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Mando v. Secretary of Health and Human Services

June 19, 1984


Appeal from judgment of United States District Court for Eastern District of New York, I. Leo Glasser, J., affirming determination of Secretary of Health and Human Services that appellant was not entitled to Social Security survivors insurance benefits because record did not support presumption that appellant's husband was dead under 29 C.F.R. § 494.721(b), despite absence for more than seven years without having been heard from. Appellant argues that existence of logical explanation for husband's absence other than death does not prevent presumption from arising, and that Secretary failed to rebut presumption.

Feinberg, Chief Judge, Oakes, Circuit Judge and Pollack, District Judge.*fn*

Author: Feinberg

FEINBERG, Chief Judge:

Gloria Mando appeals from the judgment of the United States District Court for the Eastern District of New York, I. Leo Glasser, J., affirming the determination of the Secretary of Health and Human Services that appellant and her two children were not entitled to Social Security survivors insurance benefits. The district court held that, although appellant's husband had been absent and not heard from for at least seven years, his death would not be presumed under the applicable regulation because the record supplied a sufficient reason other than death to explain his absence. Appellant argues that the existence of a reasonable explanation other than death for her husband's absence does not prevent the presumption from arising and that the Secretary did not introduce sufficient evidence to rebut the presumption.

For reasons given below, we reverse and remand.


Appellant applied for survivors insurance benefits on behalf of herself and her children in April 1980. Since she did not have direct proof of her husband's death, she sought to rely on the presumption of death provided by 20 C.F.R. § 404.721(b). That regulation provides:

If you cannot prove the person is dead but evidence of death is needed, we will presume he or she died at a certain time if you give us the following evidence:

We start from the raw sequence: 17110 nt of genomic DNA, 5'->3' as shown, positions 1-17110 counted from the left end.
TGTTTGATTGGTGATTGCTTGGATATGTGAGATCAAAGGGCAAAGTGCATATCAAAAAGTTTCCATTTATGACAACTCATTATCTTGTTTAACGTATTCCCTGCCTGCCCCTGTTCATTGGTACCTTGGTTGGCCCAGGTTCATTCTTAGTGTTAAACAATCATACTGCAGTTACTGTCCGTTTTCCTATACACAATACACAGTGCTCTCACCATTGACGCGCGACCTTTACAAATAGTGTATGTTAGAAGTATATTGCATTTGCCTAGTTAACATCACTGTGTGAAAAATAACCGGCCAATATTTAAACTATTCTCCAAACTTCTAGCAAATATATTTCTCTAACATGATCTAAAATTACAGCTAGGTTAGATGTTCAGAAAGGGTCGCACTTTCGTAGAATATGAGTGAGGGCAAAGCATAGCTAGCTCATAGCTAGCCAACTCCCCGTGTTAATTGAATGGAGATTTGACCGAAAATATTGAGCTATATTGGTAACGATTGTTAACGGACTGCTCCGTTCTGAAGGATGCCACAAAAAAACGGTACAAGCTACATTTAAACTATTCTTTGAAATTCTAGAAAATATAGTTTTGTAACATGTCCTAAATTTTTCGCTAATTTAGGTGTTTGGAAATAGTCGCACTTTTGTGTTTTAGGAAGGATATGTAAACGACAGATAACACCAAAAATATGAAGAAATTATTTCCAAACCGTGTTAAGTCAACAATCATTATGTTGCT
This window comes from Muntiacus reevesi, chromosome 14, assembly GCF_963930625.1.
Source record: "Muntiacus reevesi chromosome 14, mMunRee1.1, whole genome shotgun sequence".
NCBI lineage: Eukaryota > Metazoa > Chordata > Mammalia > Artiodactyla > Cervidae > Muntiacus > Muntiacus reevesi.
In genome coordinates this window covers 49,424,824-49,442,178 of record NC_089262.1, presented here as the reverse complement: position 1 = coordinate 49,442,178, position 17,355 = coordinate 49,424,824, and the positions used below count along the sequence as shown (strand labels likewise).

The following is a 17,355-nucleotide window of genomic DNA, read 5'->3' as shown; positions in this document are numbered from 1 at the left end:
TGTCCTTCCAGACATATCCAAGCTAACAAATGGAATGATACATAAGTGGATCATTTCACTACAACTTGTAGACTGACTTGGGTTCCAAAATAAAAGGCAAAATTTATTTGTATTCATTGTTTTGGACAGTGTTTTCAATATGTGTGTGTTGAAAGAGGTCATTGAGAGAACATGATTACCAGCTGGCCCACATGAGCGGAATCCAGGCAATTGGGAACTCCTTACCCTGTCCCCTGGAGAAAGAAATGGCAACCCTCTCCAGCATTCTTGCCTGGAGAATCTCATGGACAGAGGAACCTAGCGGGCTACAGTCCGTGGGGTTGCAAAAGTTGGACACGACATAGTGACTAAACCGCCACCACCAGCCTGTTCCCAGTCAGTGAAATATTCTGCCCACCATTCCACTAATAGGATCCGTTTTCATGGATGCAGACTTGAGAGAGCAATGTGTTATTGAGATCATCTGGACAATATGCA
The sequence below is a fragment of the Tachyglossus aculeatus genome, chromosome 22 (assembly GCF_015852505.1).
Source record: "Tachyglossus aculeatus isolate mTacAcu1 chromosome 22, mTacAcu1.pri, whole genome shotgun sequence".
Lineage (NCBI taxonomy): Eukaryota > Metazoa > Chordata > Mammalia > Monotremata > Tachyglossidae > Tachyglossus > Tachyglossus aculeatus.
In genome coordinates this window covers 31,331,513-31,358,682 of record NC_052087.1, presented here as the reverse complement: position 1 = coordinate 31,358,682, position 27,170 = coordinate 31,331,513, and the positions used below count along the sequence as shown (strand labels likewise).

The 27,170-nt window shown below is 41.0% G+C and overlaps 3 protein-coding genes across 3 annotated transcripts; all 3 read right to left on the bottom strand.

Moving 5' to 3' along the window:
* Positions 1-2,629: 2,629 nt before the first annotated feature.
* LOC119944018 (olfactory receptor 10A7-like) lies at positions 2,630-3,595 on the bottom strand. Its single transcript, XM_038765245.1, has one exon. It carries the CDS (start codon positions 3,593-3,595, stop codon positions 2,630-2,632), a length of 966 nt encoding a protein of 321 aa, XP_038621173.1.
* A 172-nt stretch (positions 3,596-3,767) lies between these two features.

(b) Signed statements by those in a position to know and other records which show that the person has been absent from his or her residence for no apparent reason, and has not been heard from, for at least 7 years. If there is no evidence available that he or she is still alive, we will use as the person's date of death either the date he or she left home, the date ending the 7 year period, or some other date depending upon what the evidence shows is the most likely date of death.

Appellant claimed that her husband disappeared on October 13, 1972, and has not been heard from since.

After appellant's application was denied initially and on reconsideration, she received a hearing before the administrative law judge (ALJ). At that time, she introduced documentary and testimonial evidence as follows: She and her husband were married in 1969. He had held a succession of low paying jobs, yet had been able to support his family comfortably and to buy his wife "expensive jewelry and . . . nice clothes." Appellant expressed her belief that her husband was involved in "some other type of business that he never told me about" because he spent much more than the income from his low-paying jobs. He would go back to his old neighborhood, East New York, daily to see friends and to attend to "business", which he refused to discuss with her because he did not want "anybody to mess with me" if anything went wrong. He introduced her to some of the people he associated with, who dressed expensively and appeared to her to be "gangster types of people" involved in "some kind of racket."